I arrived at the Rails early and wandered outside to grab a glass of water. As I reached the door, I leapt in surprise as the door was flung open from the outside. A man with wild, sun-bleached hair, tanned skin, casual shirt and slightly worn appearance held the door back for me to walk through first, his sparkly, blue eyes and huge grin smiling at me. I thanked him then did a double-take as I walked through. I was sure I knew him. But I could hear the first chords of the support artist waking up the Rails, so I skolled my water and headed back inside.
Dave Garnham is a local legend and this was actually the first time I was lucky enough to see him play live. It’s easy to see why he has won so many awards for his songwriting – his songs won me over straight away. He talked about how winning the Americana category in the International Songwriting Competition changed his life – he’s still working the exact same job now that he was working 6 years ago when he won, much to the crowd’s amusement. He has an air of quiet confidence on stage and mostly lets his songs do the talking. Which is good because they have a hell of a lot to say. He was the perfect warm-up to the blues-roots-rock tornado that was about to blast the stage.
The Rails got dark, then the scruffy-haired man with sparkly eyes who had been casually wandering around the crowd holding doors open for girls earlier walked up on stage. Oh, that’s where I knew him from.
I’ve seen Steve Smyth play a couple of times and knew I was in for a rollercoaster ride of emotions. He played his first few songs solo, just him and the guitar. He coaxed sounds out of both his voice and his guitar that I don’t believe live in my own voice or guitar. His voice easily goes from low, raw, guttural and rumbling to sweet, high, easy and light. Dark, howling growls to soft croons. It’s easy to see where the comparisons to Jeff Buckley and Tom Waits come from.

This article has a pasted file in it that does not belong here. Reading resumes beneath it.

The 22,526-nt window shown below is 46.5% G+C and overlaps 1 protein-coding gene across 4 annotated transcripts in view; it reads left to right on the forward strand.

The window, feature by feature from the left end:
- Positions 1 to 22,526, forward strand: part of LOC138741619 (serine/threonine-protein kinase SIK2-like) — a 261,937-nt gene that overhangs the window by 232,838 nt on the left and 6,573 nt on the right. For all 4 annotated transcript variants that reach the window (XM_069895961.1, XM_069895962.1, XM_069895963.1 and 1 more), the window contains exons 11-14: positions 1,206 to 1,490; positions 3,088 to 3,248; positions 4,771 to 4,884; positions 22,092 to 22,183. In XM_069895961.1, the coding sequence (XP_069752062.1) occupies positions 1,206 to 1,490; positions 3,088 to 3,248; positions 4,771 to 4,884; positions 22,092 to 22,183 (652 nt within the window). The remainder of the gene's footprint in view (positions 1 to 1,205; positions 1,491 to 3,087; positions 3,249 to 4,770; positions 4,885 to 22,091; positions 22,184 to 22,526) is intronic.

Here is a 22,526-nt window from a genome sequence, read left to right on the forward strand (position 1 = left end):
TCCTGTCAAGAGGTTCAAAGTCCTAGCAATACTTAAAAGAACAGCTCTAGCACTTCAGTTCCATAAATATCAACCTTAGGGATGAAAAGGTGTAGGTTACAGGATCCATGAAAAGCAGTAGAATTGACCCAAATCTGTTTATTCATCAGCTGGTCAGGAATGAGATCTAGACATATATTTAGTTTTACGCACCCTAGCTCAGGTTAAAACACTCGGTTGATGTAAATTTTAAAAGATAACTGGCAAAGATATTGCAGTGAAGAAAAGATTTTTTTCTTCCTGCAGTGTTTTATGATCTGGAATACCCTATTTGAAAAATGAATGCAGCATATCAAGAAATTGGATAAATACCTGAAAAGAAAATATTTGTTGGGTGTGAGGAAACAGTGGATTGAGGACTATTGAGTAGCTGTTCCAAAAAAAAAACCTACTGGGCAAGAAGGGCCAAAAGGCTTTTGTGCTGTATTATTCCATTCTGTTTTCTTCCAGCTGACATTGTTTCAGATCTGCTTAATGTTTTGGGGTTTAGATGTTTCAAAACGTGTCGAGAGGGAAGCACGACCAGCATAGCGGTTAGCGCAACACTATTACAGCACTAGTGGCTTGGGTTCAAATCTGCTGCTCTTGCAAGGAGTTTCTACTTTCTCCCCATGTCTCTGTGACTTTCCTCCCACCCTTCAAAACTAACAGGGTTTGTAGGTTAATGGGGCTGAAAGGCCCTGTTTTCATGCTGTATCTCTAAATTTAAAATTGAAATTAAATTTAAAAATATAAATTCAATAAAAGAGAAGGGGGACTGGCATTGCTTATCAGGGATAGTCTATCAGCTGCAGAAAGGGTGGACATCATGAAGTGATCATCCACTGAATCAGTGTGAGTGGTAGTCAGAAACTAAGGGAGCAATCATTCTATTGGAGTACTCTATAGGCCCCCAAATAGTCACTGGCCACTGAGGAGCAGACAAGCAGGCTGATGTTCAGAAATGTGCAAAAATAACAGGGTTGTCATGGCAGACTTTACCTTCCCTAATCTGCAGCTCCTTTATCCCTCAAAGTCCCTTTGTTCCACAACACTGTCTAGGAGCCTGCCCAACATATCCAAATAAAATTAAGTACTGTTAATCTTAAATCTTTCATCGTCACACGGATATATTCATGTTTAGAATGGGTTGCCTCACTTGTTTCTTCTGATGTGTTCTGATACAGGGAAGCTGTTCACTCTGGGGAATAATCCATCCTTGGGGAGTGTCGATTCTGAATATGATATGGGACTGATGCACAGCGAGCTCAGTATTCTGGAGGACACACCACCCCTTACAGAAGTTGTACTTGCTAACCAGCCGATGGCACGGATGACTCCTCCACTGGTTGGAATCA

His drummer, Brock Fitzgerald, took to the stage and stepped things up even more. Brock is an amazing, wild drummer, mesmerising to watch and the two just work perfectly together. I think the broken-drumstick count was at 5 by the end of the set. I think that says a lot.
The energy is unrelenting and powerful. Steve’s music would never be described as easy-listening. He makes music with his entire body – contorting, moving and expressing. His leather, small-heeled shoes slamming the stage as another instrument. It feels like the songs shine out of every part of him.
Highlights of the night were when he absolutely owned his cover of Sam Cooke’s “A Change is Gonna Come” and when he stopped everything to do some spoken word. No microphone, no drummer, no guitar. His huge voice easily rumbling throughout the venue. It was raw and powerful. There were still rude, idiots in the back talking loudly, however, and it brought on a wave of laughter as he told them to shut up.
Steve Smyth makes timeless music and delivers it with pure emotion and soul. You would be hard-pressed to not fall in love with his music after watching a live show, no matter what your music preferences are. He is a true star. But also a modern-day travelling troubadour who still wanders around the crowd like an Average Joe, having a beer before the show and holding doors open for girls like a true gentleman.